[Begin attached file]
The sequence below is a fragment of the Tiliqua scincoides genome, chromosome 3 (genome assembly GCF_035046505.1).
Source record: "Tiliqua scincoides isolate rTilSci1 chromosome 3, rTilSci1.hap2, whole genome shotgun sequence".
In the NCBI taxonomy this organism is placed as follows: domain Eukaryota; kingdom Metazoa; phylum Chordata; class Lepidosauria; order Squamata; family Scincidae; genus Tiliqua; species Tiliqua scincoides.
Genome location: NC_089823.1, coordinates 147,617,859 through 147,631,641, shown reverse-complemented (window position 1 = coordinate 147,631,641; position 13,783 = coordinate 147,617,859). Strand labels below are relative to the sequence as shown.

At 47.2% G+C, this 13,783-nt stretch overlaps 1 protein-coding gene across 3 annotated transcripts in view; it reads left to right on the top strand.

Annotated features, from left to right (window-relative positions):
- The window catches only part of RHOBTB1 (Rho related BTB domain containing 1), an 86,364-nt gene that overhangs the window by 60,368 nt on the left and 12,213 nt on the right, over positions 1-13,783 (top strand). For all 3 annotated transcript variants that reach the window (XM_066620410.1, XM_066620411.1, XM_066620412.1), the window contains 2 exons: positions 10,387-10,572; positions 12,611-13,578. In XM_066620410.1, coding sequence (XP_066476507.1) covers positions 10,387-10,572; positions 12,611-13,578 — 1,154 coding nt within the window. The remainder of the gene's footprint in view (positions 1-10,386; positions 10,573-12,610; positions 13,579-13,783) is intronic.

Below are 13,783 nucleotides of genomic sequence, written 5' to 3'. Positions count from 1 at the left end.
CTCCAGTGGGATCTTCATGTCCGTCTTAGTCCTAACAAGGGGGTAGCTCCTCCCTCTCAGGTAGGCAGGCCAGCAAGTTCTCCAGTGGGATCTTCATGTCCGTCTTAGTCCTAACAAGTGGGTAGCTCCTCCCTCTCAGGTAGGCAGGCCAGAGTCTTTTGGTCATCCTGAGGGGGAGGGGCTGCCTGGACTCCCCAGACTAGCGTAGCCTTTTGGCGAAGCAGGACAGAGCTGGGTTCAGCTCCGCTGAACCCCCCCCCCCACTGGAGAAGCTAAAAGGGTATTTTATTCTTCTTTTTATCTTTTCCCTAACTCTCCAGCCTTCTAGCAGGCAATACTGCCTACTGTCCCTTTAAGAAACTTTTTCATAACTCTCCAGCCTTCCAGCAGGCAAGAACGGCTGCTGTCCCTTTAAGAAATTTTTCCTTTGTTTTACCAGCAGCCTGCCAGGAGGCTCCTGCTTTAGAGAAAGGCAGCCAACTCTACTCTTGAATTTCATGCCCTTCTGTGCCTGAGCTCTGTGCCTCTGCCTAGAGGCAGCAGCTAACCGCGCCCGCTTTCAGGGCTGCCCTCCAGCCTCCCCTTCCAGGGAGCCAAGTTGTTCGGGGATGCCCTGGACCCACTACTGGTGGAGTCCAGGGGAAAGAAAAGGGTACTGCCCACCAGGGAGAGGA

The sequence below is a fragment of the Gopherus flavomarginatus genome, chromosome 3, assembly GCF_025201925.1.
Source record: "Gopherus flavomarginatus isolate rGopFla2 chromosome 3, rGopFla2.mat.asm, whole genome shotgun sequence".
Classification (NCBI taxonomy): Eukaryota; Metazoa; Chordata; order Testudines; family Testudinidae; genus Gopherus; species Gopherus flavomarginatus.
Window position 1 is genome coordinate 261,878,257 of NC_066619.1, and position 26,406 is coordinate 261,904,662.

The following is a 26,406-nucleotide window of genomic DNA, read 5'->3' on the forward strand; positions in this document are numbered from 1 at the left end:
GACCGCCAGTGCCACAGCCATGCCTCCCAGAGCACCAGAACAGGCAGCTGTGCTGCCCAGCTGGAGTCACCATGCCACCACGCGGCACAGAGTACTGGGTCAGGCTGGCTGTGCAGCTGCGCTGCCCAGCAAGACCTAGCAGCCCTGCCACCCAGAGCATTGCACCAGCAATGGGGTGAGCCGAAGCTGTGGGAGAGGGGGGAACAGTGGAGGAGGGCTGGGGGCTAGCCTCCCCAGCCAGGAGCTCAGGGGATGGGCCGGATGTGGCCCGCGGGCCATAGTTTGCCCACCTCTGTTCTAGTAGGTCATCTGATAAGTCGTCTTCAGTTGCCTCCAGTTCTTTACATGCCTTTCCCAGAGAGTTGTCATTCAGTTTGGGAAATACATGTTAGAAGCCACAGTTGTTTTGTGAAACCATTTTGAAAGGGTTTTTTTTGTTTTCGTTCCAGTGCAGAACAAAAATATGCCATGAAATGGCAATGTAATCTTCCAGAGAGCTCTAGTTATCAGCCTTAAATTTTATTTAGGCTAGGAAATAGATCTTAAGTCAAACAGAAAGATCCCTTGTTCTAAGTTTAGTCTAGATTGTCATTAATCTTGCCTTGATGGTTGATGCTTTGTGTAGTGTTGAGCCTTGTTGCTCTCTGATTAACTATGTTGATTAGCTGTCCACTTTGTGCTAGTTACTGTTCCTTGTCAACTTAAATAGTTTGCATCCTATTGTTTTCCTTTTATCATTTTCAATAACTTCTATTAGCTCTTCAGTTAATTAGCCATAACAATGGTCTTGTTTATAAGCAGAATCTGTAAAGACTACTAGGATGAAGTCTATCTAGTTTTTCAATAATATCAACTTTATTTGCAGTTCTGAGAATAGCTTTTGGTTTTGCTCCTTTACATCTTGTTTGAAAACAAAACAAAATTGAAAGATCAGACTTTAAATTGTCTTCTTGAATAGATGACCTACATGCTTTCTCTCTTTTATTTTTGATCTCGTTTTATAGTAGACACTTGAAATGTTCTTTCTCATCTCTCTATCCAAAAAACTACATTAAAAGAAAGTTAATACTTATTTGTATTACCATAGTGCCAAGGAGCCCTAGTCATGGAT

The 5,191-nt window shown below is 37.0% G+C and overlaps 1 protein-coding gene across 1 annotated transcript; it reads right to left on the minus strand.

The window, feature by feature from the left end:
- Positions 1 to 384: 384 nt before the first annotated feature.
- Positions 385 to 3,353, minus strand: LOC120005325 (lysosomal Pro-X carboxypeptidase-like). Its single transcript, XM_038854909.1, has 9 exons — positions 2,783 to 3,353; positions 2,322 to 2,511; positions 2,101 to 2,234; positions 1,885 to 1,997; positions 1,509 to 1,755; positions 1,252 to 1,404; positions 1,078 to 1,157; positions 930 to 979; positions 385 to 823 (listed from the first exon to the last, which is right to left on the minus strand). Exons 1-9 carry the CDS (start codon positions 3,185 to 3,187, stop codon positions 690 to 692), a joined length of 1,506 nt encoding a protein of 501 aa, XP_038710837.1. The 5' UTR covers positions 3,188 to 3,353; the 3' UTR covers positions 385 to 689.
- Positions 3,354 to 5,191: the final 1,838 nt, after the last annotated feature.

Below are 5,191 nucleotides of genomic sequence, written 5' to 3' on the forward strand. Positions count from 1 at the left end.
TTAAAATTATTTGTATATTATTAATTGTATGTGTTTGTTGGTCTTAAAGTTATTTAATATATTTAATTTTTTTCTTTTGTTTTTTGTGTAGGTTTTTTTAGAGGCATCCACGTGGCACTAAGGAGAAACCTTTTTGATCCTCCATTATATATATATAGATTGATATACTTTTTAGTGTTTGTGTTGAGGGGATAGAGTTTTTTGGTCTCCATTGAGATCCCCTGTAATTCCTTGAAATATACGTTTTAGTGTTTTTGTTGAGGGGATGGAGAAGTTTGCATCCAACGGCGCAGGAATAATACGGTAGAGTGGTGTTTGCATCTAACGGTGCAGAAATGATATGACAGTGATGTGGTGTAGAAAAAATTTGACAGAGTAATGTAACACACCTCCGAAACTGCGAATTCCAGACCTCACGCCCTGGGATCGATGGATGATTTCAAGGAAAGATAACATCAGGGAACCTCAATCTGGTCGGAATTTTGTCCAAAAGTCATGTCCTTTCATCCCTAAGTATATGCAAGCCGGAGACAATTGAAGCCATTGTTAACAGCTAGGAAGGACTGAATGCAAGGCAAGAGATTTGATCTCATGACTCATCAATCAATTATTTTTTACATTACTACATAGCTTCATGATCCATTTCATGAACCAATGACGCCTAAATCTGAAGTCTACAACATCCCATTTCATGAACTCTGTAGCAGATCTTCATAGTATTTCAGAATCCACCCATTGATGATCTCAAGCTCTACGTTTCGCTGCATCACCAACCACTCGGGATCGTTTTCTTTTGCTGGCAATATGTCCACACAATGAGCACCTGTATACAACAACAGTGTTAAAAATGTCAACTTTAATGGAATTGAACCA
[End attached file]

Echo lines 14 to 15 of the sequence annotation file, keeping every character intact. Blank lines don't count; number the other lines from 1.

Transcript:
The following is a 26,406-nucleotide window of genomic DNA, read 5'->3' on the forward strand; positions in this document are numbered from 1 at the left end:
GACCGCCAGTGCCACAGCCATGCCTCCCAGAGCACCAGAACAGGCAGCTGTGCTGCCCAGCTGGAGTCACCATGCCACCACGCGGCACAGAGTACTGGGTCAGGCTGGCTGTGCAGCTGCGCTGCCCAGCAAGACCTAGCAGCCCTGCCACCCAGAGCATTGCACCAGCAATGGGGTGAGCCGAAGCTGTGGGAGAGGGGGGAACAGTGGAGGAGGGCTGGGGGCTAGCCTCCCCAGCCAGGAGCTCAGGGGATGGGCCGGATGTGGCCCGCGGGCCATAGTTTGCCCACCTCTGTTCTAGTAGGTCATCTGATAAGTCGTCTTCAGTTGCCTCCAGTTCTTTACATGCCTTTCCCAGAGAGTTGTCATTCAGTTTGGGAAATACATGTTAGAAGCCACAGTTGTTTTGTGAAACCATTTTGAAAGGGTTTTTTTTGTTTTCGTTCCAGTGCAGAACAAAAATATGCCATGAAATGGCAATGTAATCTTCCAGAGAGCTCTAGTTATCAGCCTTAAATTTTATTTAGGCTAGGAAATAGATCTTAAGTCAAACAGAAAGATCCCTTGTTCTAAGTTTAGTCTAGATTGTCATTAATCTTGCCTTGATGGTTGATGCTTTGTGTAGTGTTGAGCCTTGTTGCTCTCTGATTAACTATGTTGATTAGCTGTCCACTTTGTGCTAGTTACTGTTCCTTGTCAACTTAAATAGTTTGCATCCTATTGTTTTCCTTTTATCATTTTCAATAACTTCTATTAGCTCTTCAGTTAATTAGCCATAACAATGGTCTTGTTTATAAGCAGAATCTGTAAAGACTACTAGGATGAAGTCTATCTAGTTTTTCAATAATATCAACTTTATTTGCAGTTCTGAGAATAGCTTTTGGTTTTGCTCCTTTACATCTTGTTTGAAAACAAAACAAAATTGAAAGATCAGACTTTAAATTGTCTTCTTGAATAGATGACCTACATGCTTTCTCTCTTTTATTTTTGATCTCGTTTTATAGTAGACACTTGAAATGTTCTTTCTCATCTCTCTATCCAAAAAACTACATTAAAAGAAAGTTAATACTTATTTGTATTACCATAGTGCCAAGGAGCCCTAGTCATGGAT